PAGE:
On booze, politics and poached rockfish

Political comment and a recipe to boot

April 17, 2011|By Dan Rodricks

Rep. Elijah Cummings, the veteran Democrat, tells me that some of the 87 Republican freshmen in the House of Representatives fear they may face 2012 primary challengers "even more conservative than they are." That's why they're pushing for more cuts in spending on social and environmental programs, Mr. Cummings said. Meanwhile, Maryland's contribution to the GOP freshman class, Andy Harris, tells Nicole Gaudiano of Gannett's Washington bureau that he's considering joining the Tea Party Caucus, led by the amazing Michele "The founding fathers fought tirelessly to end slavery" Bachmann. "I'm very aligned with tea party principles — that this government spends too much and we need to bring it to a more constitutional basis," Mr. Harris says. Well, as someone noted on Facebook the other day, no bait and switch there.

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Another reason to spend more time in happy Howard County: Alcohol retailers can now serve liquor samples in addition to beer and wine samples. A bill allowing this won unanimous approval in both the House of Delegates and the Senate. It's lovely to see such solidarity among Maryland lawmakers when it comes to the real important stuff.

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Del. Pat McDonough, who works the anti-immigration theme better than any politician in the state and garners attention with it any time he's feeling a little neglected, vows to sue over the just-passed in-state tuition bill. Having lost his biggest battle to date — to keep the children of illegal (yet tax-paying) immigrants from going to Maryland's public colleges and universities at one-third the rate they pay now — Mr. McDonough says he's working on a lawsuit against the "Dream Act." People like Pat have a real problem with giving immigrants any kind of a break. But working this hard against their children — against giving the kids who grow up here an affordable education — looks mean and self-defeating at some point, and this is that point.

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Washington College has decided to move the annual announcement of its coveted Sophie Kerr Prize from graduation in Chestertown to — where? New York City? Isn't it bad enough the Yankees dominate the American League East, and just ate the Orioles alive in a two-game set in the Bronx, and that Mark Teixeira, who grew up in Severna Park, plays for the pinstripes? Now Washington College is giving the New York literary set the Kerr Prize, too? The prize goes to a graduating Washington College senior — it's not a national award, not the literary Heisman. It's always disappointing when someone comes along and gets a new fancy-pants idea that anything that's any good or important belongs in New York or Washington.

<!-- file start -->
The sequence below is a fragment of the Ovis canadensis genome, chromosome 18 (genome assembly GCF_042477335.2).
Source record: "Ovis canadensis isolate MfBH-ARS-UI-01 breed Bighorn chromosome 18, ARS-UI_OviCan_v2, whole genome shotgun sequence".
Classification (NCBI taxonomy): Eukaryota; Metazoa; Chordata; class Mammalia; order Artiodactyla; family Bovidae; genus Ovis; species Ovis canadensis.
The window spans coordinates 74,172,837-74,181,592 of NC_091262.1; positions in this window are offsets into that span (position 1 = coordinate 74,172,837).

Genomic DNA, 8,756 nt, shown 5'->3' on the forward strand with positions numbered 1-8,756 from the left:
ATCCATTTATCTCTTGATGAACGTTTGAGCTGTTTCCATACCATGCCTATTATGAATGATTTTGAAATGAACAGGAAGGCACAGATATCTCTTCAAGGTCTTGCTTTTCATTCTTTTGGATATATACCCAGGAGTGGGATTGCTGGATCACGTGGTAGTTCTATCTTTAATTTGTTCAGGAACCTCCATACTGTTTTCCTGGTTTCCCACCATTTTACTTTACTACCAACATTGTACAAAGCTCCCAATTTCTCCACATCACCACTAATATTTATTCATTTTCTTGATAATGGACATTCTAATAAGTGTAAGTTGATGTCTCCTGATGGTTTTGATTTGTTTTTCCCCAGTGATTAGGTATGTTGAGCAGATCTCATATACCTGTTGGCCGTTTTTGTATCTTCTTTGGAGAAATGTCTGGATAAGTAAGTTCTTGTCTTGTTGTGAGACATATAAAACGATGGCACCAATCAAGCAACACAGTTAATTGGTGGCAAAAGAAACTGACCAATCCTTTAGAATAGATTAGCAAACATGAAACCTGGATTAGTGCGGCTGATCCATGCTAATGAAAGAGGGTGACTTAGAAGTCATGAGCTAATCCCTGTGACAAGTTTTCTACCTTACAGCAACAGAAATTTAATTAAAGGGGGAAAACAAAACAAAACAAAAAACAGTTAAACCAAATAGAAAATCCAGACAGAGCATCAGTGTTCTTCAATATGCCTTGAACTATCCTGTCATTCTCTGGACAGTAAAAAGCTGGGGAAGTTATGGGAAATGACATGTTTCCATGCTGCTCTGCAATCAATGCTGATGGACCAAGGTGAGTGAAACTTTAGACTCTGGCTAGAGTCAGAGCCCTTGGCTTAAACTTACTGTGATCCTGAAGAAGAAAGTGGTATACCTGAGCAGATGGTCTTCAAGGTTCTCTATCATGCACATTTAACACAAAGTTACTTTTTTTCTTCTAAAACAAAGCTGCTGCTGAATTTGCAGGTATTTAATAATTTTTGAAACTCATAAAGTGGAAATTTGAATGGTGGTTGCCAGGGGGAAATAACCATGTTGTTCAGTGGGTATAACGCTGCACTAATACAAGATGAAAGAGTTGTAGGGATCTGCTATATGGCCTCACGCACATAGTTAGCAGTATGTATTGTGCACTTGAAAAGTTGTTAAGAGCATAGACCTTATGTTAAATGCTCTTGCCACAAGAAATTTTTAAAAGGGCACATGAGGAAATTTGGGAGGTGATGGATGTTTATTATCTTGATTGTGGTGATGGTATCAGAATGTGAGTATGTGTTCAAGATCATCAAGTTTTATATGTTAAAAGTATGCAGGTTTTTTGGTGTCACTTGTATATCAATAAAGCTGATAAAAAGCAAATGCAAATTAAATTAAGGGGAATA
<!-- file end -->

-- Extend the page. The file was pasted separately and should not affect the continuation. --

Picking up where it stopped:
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Charles Ogletree, the Harvard law professor who served as counsel to Henry Louis Gates Jr. after his racially charged arrest at his home in Cambridge in 2009, has written a book about racial profiling by police, with former Baltimore state's attorney Stuart Simms among the African-American men providing testimony. In "The Presumption of Guilt," Mr. Simms tells Mr. Ogletree about the Saturday in the early 1990s when he was driving his blue BMW, looking for a place to park near a store that rented ceremonial gowns. (Mr. Simms had just come from the installation of Freeman Hrabowksi as president of the University of Maryland, Baltimore County.) A white police officer flashed the blue lights of his cruiser and stopped Mr. Simms. "Is there a problem, officer?" Mr. Simms asked. "I would like to see your license and registration," the officer said. Again, Mr. Simms asked, "Is there a problem, officer?" And the officer replied, "Just do as I said." Answered Mr. Simms: "Will my state's attorney's badge do?" With that, the officer stammered, said, "Let's just call it a day," and drove off.

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The Maryland Department of the Environment says there has been a decline in the levels of contaminants found in fish samples, so it's safe to eat more rockfish. Here's my recommendation: Poached, with sauce verte. This is great for a spring or summer party. Get two big rockfish flanks, stack them and place them in a long pan — I've used stainless steel chafing pans — on top of two burners. You can put coarsely chopped carrot, onion and celery in the pan. Add some lemon juice, salt, a little vinegar, a lot of cheap white wine and some water. Cover with aluminum foil. Poach over moderate heat for, oh, I dunno, maybe 20 minutes, until the flesh is white and firm. Remove from heat and let cool. You can even chill it overnight and serve it the next day. For the sauce verte: a little of the poaching liquid, some oil, some spinach, some watercress, dill, fresh tarragon, parsley, salt and pepper. Liquefy that in a blender, add some mayonnaise. Shallots optional. Chill the sauce, and serve it with pieces of the poached, double-stack filet. Garnish with parsley and some cucumber slices. Serve with a crisp white wine.

Dan Rodricks' column appears Sundays, Tuesdays and Thursdays. He hosts the Midday show on WYPR, 88.1 FM.

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